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C5 Corvette Sway Bars - Bar Talk
Installing Hotchkis' C5 Sport Sway Bars
Apr 29, 2010
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Santa Fe Springs, CA 90670
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C5 Corvette Sway Bars - Bar Talk
Hotchkis Sport Sway Bar Set
Our installation took place at Hotchkis' shop in Santa Fe Springs, California. The company manufactures suspension upgrades for all makes and vintages of performance vehicles, which explains the Mopar in the background.
With the car on the lift, we can get a good look at the OEM front sway bar. Although this Z06-spec bar is considerably stiffer than the one found on the base C5, the new Hotchkis unit is claimed to be 115 percent stiffer still.
Begin the job by removing the lower endlink nuts...
...followed by the four bolts (two per side) that secure the bar to the frame. You should then be able to pop out the lower-endlink studs and slide the bar out of the vehicle.
Raise the new Hotchkis bar into place and install the included bushings.
These bushings are permanently impregnated with a dry lubricant, and no additional lube is required.
Maneuver the bushings so that their placement mimics that of the OEM pieces. With that done, apply anti-seize to the original sway-bar bolts and partially reinstall the brackets.
Begin threading the bolts by hand to avoid stripping the threads in the aluminum frame. Don't fully tighten the brackets at this point; you'll need to be able to rotate the bar within the bushing in order to complete the next step.
Hotchkis offers the package in two different forms: PN 2285 (used here) includes sway bars and bushings that work in conjunction with the stock Z06 endlinks, while PN 2234 adds upgraded endlinks to the mix. The Hotchkis links offer maximum performance and durability at the expense of a skosh more road noise. Whichever kit you choose, installing the endlinks and tightening the frame brackets to 35-40 lb-ft completes the front-end portion of the job.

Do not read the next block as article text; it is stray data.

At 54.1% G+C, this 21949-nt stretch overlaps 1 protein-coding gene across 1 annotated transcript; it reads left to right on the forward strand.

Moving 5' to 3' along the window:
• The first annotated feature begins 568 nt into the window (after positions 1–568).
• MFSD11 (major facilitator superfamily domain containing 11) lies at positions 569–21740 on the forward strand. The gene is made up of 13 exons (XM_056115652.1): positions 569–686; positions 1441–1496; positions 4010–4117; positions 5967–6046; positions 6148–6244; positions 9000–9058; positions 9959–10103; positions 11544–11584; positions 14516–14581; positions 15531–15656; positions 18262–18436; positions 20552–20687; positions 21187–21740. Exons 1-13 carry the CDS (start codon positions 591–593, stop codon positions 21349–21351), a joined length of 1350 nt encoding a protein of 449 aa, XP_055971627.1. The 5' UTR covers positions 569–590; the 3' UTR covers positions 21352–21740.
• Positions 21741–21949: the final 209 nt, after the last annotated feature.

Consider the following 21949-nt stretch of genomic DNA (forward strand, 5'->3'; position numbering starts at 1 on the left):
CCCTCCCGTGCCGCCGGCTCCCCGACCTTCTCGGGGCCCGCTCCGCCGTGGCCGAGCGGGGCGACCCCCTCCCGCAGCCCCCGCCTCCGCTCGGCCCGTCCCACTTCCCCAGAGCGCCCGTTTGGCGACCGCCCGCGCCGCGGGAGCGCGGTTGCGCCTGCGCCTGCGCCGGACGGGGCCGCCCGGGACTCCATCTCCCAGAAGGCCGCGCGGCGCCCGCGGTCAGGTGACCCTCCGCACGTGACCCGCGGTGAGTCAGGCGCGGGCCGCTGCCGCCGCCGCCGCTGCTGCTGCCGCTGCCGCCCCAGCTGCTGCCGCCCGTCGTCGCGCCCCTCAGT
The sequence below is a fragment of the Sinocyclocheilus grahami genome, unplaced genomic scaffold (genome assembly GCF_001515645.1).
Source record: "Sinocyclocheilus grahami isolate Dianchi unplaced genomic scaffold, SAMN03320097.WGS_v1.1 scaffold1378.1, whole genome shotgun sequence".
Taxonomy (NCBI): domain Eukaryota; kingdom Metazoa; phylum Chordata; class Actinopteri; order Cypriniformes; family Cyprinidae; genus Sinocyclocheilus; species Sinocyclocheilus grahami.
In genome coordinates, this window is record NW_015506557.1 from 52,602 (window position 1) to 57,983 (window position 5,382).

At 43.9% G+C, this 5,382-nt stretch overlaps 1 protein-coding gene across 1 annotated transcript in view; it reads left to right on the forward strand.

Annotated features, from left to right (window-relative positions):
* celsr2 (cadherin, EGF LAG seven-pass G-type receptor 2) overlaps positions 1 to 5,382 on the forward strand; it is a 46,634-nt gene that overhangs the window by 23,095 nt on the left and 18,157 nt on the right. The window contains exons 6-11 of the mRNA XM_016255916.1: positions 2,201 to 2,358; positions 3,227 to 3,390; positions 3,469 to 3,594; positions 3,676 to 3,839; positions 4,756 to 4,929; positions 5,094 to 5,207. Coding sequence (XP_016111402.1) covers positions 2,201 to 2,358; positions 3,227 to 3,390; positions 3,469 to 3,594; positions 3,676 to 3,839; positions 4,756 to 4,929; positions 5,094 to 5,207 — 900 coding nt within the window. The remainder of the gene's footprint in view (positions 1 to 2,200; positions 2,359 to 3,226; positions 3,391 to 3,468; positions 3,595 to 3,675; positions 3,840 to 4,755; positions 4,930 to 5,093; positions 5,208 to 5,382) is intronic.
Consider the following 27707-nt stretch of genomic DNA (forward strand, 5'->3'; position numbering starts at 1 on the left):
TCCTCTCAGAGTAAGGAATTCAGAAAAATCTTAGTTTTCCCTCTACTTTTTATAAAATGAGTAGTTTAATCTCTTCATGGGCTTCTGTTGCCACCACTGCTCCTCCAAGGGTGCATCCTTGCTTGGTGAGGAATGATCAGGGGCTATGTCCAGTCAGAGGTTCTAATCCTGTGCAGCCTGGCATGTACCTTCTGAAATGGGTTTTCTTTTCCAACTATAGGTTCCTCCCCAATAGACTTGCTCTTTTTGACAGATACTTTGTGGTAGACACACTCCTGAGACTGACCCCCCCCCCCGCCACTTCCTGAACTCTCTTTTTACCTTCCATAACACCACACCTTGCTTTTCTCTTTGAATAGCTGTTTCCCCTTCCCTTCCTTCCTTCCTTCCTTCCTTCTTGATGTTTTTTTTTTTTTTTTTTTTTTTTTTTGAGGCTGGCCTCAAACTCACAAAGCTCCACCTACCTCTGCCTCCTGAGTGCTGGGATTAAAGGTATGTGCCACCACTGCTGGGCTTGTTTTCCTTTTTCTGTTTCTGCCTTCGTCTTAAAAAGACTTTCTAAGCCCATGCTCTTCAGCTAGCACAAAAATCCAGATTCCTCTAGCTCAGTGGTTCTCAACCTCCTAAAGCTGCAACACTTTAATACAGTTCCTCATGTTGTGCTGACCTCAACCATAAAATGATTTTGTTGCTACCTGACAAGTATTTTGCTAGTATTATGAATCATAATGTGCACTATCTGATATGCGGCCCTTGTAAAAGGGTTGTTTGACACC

With the front sway bar installed, it's time to move on to the rear bar, shown here.
As with the front bar, this portion of the job begins with the removal of the lower-endlink nuts.
Use a spray lubricant if necessary to help break them free.
Next, remove the upper bolts that hold the sway bar to the frame, followed by the nuts on the lower frame mount. Leave the lower bolts in place, as these secure the lower A-arms to the car. Push out the lower-endlink studs and remove the bar from the vehicle.
Using the factory parts as a reference, install the new bushings on the Hotchkis bar.
The three mounting holes in the Hotchkis bar (top) make it possible to dial in different levels of stiffness to match your vehicle specifications and driving requirements. Depending on the setting, the bar can be configured to offer 60, 100, or 150 percent more stiffness than the factory piece.
Lift the new bar into place and secure it by loosely reinstalling the frame brackets. Remember to use anti-seize compound on the threads of the bolts.
Install the endlinks, inserting each top link into one of the three holes on the end of the new bar. Hotchkis recommends starting with the outermost (loosest) setting, then working your way inward (increasing stiffness) as needed.
With the endlinks in place, tighten the bolts in the upper and lower frame mounts (to 35-40 lb-ft and 60-65 lb-ft, respectively) to complete the installation. Check these bolts after 100 miles of driving and retighten them if necessary.
The Hotchkis sway bars are powdercoated black, lending a welcome dose of understated style to the Z06's underbody. The rear-facing company logo is a savvy bit of marketing, considering that's the position from which the car's on-track competition is likely to view it.
Our test car had previously been fitted with a methanol-injected ProCharger system, in preparation for its role as camera car during the filming of a Hotchkis promotional video. With the new sway bars in place, the Z acquitted itself admirably during the shoot, handily outpacing several comprehensively modified muscle cars on Socal's famous Streets of Willow road course.
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